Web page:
For West Los Angeles Parents of Multiples board member Traci Wells, the group has been a vital support system — especially so at the beginning. She and husband Michael Cuculich, who live in Culver City, are now the parents of 8-year-old twin girls Eloise and Zola, 6-year-old daughter Noomi and 2½-year-old baby boy Jonsi.

Wells’ family visited and helped out after the twins were born, but they don’t live in the area. Later, when the twins were three months old, they started crying a lot during feeding. She turned to the online forum and explained what was going on; right away, members identified it as reflux.

“I’d never heard of reflux before,” she recalls, but by the time her family doctor was able to see her, “I told the doctor, ‘My girls have reflux, this is what I’m doing, it’s working, and they don’t really need meds because I found a way of feeding them that gives them a little bit of relief.’

“When you’re adjusting to a life that has just changed completely,” Wells says, “having people who are going through it at the same time as you are — being able to exchange stories — is completely invaluable.”

Among other benefits, the West Los Angeles Parents of Multiples offers parenting classes, a newborn intensive care unit and bedrest support group, and a preemie lending closet (since preemies grow out of their little clothes quickly). There’s also a charity arm called Multiple Helpings — “that’s where families who are not part of our group, but are in need, reach out to us to see if we can provide them with diapers, wipes, other items and support,” Wells explains.


Debra and Kip Stolberg have six kids in their family. Their eldest is Kaden is 13; Zoe, 11, and AJ, 9, are adopted. The 5-year-old triplets are their youngest: sons Finley and Paxton, and daughter Ellery. “When the triplets were little and they would run in all different directions, the big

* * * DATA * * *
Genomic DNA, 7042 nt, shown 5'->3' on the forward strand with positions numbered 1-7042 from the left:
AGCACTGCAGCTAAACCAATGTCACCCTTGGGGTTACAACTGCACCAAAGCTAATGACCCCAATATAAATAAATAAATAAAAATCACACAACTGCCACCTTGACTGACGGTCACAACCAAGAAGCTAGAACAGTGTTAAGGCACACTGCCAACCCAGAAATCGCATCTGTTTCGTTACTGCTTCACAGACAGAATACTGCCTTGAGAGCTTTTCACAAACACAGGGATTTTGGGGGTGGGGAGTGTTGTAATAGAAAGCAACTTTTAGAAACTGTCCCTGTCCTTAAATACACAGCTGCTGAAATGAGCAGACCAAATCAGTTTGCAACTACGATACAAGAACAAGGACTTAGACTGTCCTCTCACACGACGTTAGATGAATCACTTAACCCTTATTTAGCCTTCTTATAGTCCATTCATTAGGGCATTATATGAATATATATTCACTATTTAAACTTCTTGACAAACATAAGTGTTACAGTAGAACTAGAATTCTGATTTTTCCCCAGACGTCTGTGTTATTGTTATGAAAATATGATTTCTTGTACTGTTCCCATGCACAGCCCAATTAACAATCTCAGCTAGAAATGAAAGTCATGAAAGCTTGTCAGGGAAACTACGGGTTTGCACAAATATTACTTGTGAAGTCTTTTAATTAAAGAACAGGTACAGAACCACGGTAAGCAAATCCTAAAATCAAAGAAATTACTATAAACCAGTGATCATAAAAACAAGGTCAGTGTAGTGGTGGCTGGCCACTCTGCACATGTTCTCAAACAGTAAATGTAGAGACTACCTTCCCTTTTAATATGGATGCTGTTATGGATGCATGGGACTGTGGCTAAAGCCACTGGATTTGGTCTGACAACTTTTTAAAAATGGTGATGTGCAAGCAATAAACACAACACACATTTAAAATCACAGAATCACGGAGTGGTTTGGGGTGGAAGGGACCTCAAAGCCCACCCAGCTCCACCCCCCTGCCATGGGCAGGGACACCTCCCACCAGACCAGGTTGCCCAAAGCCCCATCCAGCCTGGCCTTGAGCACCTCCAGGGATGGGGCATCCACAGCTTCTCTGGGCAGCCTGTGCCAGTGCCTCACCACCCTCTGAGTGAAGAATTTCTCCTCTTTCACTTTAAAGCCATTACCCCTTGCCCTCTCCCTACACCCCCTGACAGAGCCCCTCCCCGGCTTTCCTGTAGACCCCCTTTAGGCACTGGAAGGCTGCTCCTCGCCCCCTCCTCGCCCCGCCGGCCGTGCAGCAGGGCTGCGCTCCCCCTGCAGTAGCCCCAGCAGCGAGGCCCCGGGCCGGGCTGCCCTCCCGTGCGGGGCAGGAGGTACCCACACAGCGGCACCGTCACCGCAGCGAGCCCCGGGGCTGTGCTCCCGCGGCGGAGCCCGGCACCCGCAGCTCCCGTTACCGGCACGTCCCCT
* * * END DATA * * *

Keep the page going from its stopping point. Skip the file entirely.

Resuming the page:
ones would go run after them,” Debra recalls.

Although the Stolbergs arrived late for the picnic, they made it in time for the group photo. “I try to come to everything but we’re always a little late for some reason,” she says with a laugh. “It’s been so much fun to come to events and see people over and over again who understand what having more than one child of the same age really means.”

Stolberg remembers being overwhelmed at her first West Los Angeles Parents of Multiples meeting, until she met a woman who had triplets and went on to have a set of twins. “I thought, if she is willing to get pregnant again after having triplets, it must be doable,” she says. “It gave me hope.”

Since then she’s concluded that raising triplets is kind of like being a shark: “You just got to keep swimming forward, have a sense of humor, and … let a lot of things go. That’s really our parenting secret: Don’t sweat the small stuff.”

Other advice?

“Don’t panic,” she says, and get as much help as you possibly can. “When somebody offers help, don’t just say, ‘Oh, that’d be great.’ Sign them up! Give them a day and a time, give them something to do. Have a list of things. One of the most amazing things was to open my door on a Sunday morning, and my neighbors had dropped off bagels and cream cheese.”


As the spring picnic begins to wrap up, Wells shares that her favorite part of the event is meeting all the new families — people she’s interacted with online but had not yet met. “Especially in this world where everything’s moving online, she says, “for me that face-to-face means everything.”

Nejat says the best part about having twins is “seeing the love that they have for each other, and how they take care of each other.”

Something similar could be said of West Los Angeles Parents of Multiples, which combines the instantaneous reach of social media with meaningful person-to-person engagement for a support group — and friendship circle — like no other.

Contact West Los Angeles Parents of Multiples at (424) 235-4766 or wlapom.org.